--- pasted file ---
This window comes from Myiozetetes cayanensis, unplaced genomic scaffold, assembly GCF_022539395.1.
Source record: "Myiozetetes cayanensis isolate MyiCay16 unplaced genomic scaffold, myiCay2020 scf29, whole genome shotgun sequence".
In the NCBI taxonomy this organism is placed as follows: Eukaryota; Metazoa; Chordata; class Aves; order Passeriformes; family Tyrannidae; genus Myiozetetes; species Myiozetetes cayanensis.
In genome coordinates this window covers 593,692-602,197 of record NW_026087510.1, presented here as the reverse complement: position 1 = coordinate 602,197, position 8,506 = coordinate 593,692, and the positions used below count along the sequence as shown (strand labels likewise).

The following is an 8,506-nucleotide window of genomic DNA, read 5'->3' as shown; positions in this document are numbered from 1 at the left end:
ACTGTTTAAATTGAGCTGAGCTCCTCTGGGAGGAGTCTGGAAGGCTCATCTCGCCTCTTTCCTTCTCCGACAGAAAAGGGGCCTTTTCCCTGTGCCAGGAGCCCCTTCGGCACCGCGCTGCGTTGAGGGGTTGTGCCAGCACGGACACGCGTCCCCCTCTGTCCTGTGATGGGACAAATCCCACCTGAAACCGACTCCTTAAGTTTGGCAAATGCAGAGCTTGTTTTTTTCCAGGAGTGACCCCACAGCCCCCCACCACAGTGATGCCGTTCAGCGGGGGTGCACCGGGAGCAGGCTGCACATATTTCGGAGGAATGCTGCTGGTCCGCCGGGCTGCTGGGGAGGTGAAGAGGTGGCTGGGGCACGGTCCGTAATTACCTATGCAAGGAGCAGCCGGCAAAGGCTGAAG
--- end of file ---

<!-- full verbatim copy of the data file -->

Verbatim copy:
This window comes from Myiozetetes cayanensis, unplaced genomic scaffold, assembly GCF_022539395.1.
Source record: "Myiozetetes cayanensis isolate MyiCay16 unplaced genomic scaffold, myiCay2020 scf29, whole genome shotgun sequence".
In the NCBI taxonomy this organism is placed as follows: Eukaryota; Metazoa; Chordata; class Aves; order Passeriformes; family Tyrannidae; genus Myiozetetes; species Myiozetetes cayanensis.
In genome coordinates this window covers 593,692-602,197 of record NW_026087510.1, presented here as the reverse complement: position 1 = coordinate 602,197, position 8,506 = coordinate 593,692, and the positions used below count along the sequence as shown (strand labels likewise).

The following is an 8,506-nucleotide window of genomic DNA, read 5'->3' as shown; positions in this document are numbered from 1 at the left end:
ACTGTTTAAATTGAGCTGAGCTCCTCTGGGAGGAGTCTGGAAGGCTCATCTCGCCTCTTTCCTTCTCCGACAGAAAAGGGGCCTTTTCCCTGTGCCAGGAGCCCCTTCGGCACCGCGCTGCGTTGAGGGGTTGTGCCAGCACGGACACGCGTCCCCCTCTGTCCTGTGATGGGACAAATCCCACCTGAAACCGACTCCTTAAGTTTGGCAAATGCAGAGCTTGTTTTTTTCCAGGAGTGACCCCACAGCCCCCCACCACAGTGATGCCGTTCAGCGGGGGTGCACCGGGAGCAGGCTGCACATATTTCGGAGGAATGCTGCTGGTCCGCCGGGCTGCTGGGGAGGTGAAGAGGTGGCTGGGGCACGGTCCGTAATTACCTATGCAAGGAGCAGCCGGCAAAGGCTGAAG